Corners of the mouth

34. Ta Chuang / The Power of the Great

above CHêN THE AROUSING, THUNDER
above CH’IEN THE CREATIVE, HEAVEN

The great lines, that is, the light, strong lines, are powerful. Four light lines have entered the hexagram from below and are about to ascend higher. The upper trigram is Chên, the Arousing; the lower is ch’ien, the Creative. Ch’ien is strong, Chên produces movement. The union of movement and strength gives the meaning of THE POWER OF THE GREAT. The hexagram is linked with the second month (March-April).

THE JUDGMENT

THE POWER OF THE GREAT. Perseverance furthers.

The hexagram points to a time when inner worth mounts with great force and comes to power. But its strength has already passed beyond the median line, hence there is danger that one may rely entirely on one’s own power and forget to ask what is right. There is danger too that, being intent on movement, we may not wait for the right time. Therefore the added statement that perseverance furthers. For that is truly great power which does not degenerate into mere force but remains inwardly united with the fundamental principles of right and of justice. When we understand this point–namely, that greatness and justice must be indissolubly united–we understand the true meaning of all that happens in heaven and on earth.

THE IMAGE

Thunder in heaven above:
The image of THE POWER OF THE GREAT.
Thus the superior man does not tread upon paths
That do not accord with established order.

Thunder–electrical energy–mounts upward in the spring. The direction of this movement is in harmony with that of the movement of heaven. It is therefore a movement in accord with heaven, producing great power. However, true greatness depends on being in harmony with what is right. Therefore in times of great power the superior man avoids doing anything that is not in harmony with the established order.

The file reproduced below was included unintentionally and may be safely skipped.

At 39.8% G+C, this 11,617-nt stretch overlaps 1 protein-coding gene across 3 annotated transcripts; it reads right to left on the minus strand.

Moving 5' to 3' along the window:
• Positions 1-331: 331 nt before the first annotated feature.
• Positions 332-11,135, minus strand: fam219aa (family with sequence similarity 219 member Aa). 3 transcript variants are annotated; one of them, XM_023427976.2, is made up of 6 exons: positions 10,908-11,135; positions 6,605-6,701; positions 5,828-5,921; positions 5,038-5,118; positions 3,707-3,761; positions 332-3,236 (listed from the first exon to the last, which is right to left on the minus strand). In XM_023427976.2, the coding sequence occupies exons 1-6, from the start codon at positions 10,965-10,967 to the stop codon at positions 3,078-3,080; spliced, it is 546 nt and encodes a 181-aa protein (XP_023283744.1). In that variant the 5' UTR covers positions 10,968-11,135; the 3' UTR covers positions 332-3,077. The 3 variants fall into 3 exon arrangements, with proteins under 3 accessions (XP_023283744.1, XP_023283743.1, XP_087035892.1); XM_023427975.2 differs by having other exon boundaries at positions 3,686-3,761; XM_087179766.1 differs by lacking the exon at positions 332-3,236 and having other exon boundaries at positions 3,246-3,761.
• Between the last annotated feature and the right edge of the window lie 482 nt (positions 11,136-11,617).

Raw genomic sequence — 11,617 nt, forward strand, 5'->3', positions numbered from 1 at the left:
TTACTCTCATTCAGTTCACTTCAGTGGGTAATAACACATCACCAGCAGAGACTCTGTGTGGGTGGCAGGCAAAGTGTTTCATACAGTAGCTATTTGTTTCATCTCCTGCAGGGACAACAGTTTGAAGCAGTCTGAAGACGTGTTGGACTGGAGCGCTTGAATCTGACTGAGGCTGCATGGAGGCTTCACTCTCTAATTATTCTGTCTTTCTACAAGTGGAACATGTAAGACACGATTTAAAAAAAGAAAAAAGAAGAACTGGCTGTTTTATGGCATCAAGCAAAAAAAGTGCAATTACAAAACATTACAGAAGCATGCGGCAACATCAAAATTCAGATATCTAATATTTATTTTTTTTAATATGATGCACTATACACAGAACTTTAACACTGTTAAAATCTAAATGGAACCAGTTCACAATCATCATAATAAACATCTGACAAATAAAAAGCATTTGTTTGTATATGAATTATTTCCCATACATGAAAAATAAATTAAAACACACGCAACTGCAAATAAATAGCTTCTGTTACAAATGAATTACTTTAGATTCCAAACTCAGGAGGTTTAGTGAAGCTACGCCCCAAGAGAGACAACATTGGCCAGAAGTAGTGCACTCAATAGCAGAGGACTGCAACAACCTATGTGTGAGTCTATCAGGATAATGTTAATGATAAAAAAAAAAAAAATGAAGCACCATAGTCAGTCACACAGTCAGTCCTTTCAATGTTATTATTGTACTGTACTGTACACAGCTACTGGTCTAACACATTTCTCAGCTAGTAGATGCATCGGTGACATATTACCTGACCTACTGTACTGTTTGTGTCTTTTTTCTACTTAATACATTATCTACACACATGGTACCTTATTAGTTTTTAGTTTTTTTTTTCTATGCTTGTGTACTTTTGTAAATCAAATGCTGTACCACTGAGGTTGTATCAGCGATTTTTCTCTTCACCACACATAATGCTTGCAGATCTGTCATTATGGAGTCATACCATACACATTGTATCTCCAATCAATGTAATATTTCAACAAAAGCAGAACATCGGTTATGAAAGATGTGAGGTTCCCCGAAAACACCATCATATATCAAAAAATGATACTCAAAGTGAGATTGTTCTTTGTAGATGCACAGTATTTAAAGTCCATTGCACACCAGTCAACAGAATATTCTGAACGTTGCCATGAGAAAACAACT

THE LINES

Nine in the second place means:
Perseverance brings good fortune.

The premise here is that the gates to success are beginning to open. Resistance gives way and we forge ahead. This is the point at which, only too easily, we become the prey of exuberant self-confidence. This is why the oracle says that perseverance (i.e., perseverance in inner equilibrium, without excessive use of power) brings good fortune.

Nine in the third place means:
The inferior man works through power.
The superior man does not act thus.
To continue is dangerous.
A goat butts against a hedge
And gets its horns entangled.

Making a boast of power leads to entanglements, just as a goat entangles its horns when it butts against a hedge. Whereas an inferior man revels in power when he comes into possession of it, the superior man never makes this mistake. He is conscious at all times of the danger of pushing ahead regardless of circumstances, and therefore renounces in good time the empty display of force.

° Nine in the fourth place means:
Perseverance brings good fortune.
Remorse disappears.
The hedge opens; there is no entanglement.
Power depends upon the axle of a big cart.

If a man goes on quietly and perseveringly working at the removal of resistances, success comes in the end. The obstructions give way and all occasion for remorse arising from excessive use of power disappears.